The West Virginia. Cyclopedia
"Moneton" is often quoted as being the name of a Indian village, said to have been located in the vicinity of the early salt works at the mouth of Campbells Creek in Kanawha County, a few miles east of present-day Charleston, WV, just above the present-day location of Malden, WV.
Moneton or ...?
Bureau of American Ethnology Bulletin 145—1953 states: "The Moneton were first mentioned by Thomas Batts in 1671 (Alvord and Bidgood, 1912). Three years later they were visited by Gabriel Arthur, an indentured servant of the trader Abraham Wood."
But Batts actually called these people "Mohecan," writing the following:
"We understand the Mohecan Indians did here formerly live. It cannot be long since we found corn stalks in the ground."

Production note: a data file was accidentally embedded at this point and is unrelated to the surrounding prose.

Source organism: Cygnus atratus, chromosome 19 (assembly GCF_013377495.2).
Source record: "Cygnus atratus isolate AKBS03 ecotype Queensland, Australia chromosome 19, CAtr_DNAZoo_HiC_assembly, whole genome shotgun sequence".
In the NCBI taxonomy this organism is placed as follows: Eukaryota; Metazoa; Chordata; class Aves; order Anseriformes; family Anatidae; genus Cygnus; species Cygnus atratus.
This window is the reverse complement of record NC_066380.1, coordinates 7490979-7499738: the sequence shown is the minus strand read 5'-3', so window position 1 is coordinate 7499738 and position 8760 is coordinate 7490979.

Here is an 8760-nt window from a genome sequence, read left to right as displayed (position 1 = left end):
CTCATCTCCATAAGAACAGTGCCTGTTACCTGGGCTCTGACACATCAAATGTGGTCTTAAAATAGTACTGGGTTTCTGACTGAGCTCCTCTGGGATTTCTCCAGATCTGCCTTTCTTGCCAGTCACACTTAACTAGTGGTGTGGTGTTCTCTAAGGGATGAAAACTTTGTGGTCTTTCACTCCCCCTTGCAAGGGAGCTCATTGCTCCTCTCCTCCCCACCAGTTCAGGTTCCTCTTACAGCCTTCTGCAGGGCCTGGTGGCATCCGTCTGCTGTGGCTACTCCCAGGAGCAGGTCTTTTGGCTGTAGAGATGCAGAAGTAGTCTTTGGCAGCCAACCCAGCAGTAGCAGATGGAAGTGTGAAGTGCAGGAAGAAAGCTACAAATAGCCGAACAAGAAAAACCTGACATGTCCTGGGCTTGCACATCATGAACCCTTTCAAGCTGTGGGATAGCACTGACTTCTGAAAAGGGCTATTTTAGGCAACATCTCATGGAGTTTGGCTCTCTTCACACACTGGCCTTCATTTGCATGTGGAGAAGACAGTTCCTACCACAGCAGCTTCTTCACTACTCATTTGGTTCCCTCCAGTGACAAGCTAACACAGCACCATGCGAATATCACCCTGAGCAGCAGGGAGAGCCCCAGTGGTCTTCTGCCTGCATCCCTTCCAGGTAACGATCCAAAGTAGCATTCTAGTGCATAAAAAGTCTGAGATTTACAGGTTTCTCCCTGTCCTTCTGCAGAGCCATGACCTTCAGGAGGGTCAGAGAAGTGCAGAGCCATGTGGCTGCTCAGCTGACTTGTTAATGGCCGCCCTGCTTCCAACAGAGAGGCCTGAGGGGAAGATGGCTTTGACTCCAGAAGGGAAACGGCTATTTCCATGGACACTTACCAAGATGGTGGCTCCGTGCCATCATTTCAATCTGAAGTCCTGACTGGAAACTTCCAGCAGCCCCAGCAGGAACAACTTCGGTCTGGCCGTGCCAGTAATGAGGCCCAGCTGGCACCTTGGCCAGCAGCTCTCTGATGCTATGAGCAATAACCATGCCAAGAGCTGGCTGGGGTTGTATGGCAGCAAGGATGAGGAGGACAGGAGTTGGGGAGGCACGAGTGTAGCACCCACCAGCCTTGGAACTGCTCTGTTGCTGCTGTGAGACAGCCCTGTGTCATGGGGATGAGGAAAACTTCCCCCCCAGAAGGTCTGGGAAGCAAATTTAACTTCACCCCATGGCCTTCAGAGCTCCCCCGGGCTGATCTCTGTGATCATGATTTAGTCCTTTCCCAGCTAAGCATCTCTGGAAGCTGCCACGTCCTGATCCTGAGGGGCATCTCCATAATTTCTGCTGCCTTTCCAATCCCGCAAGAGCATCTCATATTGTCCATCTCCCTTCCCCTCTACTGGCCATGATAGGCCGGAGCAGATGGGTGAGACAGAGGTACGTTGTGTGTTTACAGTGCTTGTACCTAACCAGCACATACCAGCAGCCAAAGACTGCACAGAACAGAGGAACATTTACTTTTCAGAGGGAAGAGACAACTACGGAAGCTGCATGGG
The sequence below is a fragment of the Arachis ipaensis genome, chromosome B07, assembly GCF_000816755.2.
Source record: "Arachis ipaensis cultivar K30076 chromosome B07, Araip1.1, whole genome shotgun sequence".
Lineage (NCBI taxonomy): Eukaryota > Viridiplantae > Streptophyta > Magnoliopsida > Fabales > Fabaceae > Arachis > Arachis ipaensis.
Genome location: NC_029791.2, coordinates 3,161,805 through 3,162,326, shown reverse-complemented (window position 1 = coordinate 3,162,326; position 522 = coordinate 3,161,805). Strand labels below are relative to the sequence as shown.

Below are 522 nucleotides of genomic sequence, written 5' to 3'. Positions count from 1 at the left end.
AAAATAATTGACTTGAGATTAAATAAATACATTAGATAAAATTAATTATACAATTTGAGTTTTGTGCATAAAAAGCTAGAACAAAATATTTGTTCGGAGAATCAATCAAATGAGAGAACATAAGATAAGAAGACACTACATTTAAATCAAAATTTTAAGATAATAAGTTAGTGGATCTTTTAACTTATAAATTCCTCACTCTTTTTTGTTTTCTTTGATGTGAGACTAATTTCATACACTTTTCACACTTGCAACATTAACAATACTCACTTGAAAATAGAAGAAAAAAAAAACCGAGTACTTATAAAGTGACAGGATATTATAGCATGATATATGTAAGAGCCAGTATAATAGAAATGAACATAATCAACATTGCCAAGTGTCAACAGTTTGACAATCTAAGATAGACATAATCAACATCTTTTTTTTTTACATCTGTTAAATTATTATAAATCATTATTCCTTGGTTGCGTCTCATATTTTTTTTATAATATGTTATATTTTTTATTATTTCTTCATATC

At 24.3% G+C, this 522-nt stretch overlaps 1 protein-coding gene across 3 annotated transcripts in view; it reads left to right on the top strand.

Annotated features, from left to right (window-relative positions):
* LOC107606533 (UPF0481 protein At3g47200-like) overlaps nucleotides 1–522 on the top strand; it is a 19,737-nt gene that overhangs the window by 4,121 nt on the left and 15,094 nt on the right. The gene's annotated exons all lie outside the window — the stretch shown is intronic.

From a letter from Abraham Wood to John Richards, August 22, 1674
"Now the king must go to give the Monetons a visit which were his friends, 'mony' signifing water and 'ton' great in their language. Gabriel must go along with him. They set forth with sixty men and travelled ten days due north and then arrived at the Moneton town situated upon a very great river, at which place the tide ebbs and flows. Gabriel swam in the river several times, being fresh water. This is a great town and a great number of Indians belong to it, and in the same river Mr. Batt and Fallam were upon the head of it as you read in one of my first journals. This river runs northwest and out of the westerly side of it goes another very great river about a day's journey lower where the inhabitants are an innumerable company of Indians, as the Monetons told my man, which is twenty day's journey from one end to the other of the inhabitance, and all these are at war with the Tomahittans."